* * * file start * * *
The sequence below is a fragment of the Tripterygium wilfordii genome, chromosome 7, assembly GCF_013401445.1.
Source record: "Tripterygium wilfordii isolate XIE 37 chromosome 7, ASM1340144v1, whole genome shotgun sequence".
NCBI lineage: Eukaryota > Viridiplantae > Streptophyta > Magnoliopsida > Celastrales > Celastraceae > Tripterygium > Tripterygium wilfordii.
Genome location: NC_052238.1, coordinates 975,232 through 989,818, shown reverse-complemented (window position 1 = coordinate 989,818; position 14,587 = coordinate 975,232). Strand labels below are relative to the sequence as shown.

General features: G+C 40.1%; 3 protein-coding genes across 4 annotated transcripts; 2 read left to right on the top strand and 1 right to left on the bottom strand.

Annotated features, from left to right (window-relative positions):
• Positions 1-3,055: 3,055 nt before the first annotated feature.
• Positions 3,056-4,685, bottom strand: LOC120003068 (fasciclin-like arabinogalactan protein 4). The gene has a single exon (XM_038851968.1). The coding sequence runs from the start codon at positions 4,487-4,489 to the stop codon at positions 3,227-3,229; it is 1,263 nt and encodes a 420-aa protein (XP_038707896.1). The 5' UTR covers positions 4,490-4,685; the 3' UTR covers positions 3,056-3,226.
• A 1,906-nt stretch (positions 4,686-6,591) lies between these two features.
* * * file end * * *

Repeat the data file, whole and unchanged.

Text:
The sequence below is a fragment of the Tripterygium wilfordii genome, chromosome 7, assembly GCF_013401445.1.
Source record: "Tripterygium wilfordii isolate XIE 37 chromosome 7, ASM1340144v1, whole genome shotgun sequence".
NCBI lineage: Eukaryota > Viridiplantae > Streptophyta > Magnoliopsida > Celastrales > Celastraceae > Tripterygium > Tripterygium wilfordii.
Genome location: NC_052238.1, coordinates 975,232 through 989,818, shown reverse-complemented (window position 1 = coordinate 989,818; position 14,587 = coordinate 975,232). Strand labels below are relative to the sequence as shown.

General features: G+C 40.1%; 3 protein-coding genes across 4 annotated transcripts; 2 read left to right on the top strand and 1 right to left on the bottom strand.

Annotated features, from left to right (window-relative positions):
• Positions 1-3,055: 3,055 nt before the first annotated feature.
• Positions 3,056-4,685, bottom strand: LOC120003068 (fasciclin-like arabinogalactan protein 4). The gene has a single exon (XM_038851968.1). The coding sequence runs from the start codon at positions 4,487-4,489 to the stop codon at positions 3,227-3,229; it is 1,263 nt and encodes a 420-aa protein (XP_038707896.1). The 5' UTR covers positions 4,490-4,685; the 3' UTR covers positions 3,056-3,226.
• A 1,906-nt stretch (positions 4,686-6,591) lies between these two features.